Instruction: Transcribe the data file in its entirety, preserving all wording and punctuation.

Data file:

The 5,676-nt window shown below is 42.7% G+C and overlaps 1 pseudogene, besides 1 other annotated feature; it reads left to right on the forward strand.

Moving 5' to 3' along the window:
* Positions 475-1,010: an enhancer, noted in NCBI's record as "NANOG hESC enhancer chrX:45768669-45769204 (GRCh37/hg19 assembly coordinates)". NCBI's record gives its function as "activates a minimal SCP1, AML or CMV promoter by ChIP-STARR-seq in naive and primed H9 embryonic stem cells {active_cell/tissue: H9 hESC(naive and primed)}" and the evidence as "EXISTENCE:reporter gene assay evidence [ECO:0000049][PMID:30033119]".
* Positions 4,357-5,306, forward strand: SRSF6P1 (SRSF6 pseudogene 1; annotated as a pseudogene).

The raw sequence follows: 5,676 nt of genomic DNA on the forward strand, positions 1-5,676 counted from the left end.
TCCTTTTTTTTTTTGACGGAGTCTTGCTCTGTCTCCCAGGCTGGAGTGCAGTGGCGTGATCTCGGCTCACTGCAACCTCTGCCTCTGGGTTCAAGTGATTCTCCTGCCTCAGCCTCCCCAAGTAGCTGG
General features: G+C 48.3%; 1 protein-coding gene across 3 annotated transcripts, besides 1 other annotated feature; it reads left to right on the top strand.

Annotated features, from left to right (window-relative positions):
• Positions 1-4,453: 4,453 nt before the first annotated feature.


The 5,676-nt window shown below is 42.7% G+C and overlaps 1 pseudogene, besides 1 other annotated feature; it reads left to right on the forward strand.

Moving 5' to 3' along the window:
* Positions 475-1,010: an enhancer, noted in NCBI's record as "NANOG hESC enhancer chrX:45768669-45769204 (GRCh37/hg19 assembly coordinates)". NCBI's record gives its function as "activates a minimal SCP1, AML or CMV promoter by ChIP-STARR-seq in naive and primed H9 embryonic stem cells {active_cell/tissue: H9 hESC(naive and primed)}" and the evidence as "EXISTENCE:reporter gene assay evidence [ECO:0000049][PMID:30033119]".
* Positions 4,357-5,306, forward strand: SRSF6P1 (SRSF6 pseudogene 1; annotated as a pseudogene).

The raw sequence follows: 5,676 nt of genomic DNA on the forward strand, positions 1-5,676 counted from the left end.
TCCTTTTTTTTTTTGACGGAGTCTTGCTCTGTCTCCCAGGCTGGAGTGCAGTGGCGTGATCTCGGCTCACTGCAACCTCTGCCTCTGGGTTCAAGTGATTCTCCTGCCTCAGCCTCCCCAAGTAGCTGG
General features: G+C 48.3%; 1 protein-coding gene across 3 annotated transcripts, besides 1 other annotated feature; it reads left to right on the top strand.

Annotated features, from left to right (window-relative positions):
• Positions 1-4,453: 4,453 nt before the first annotated feature.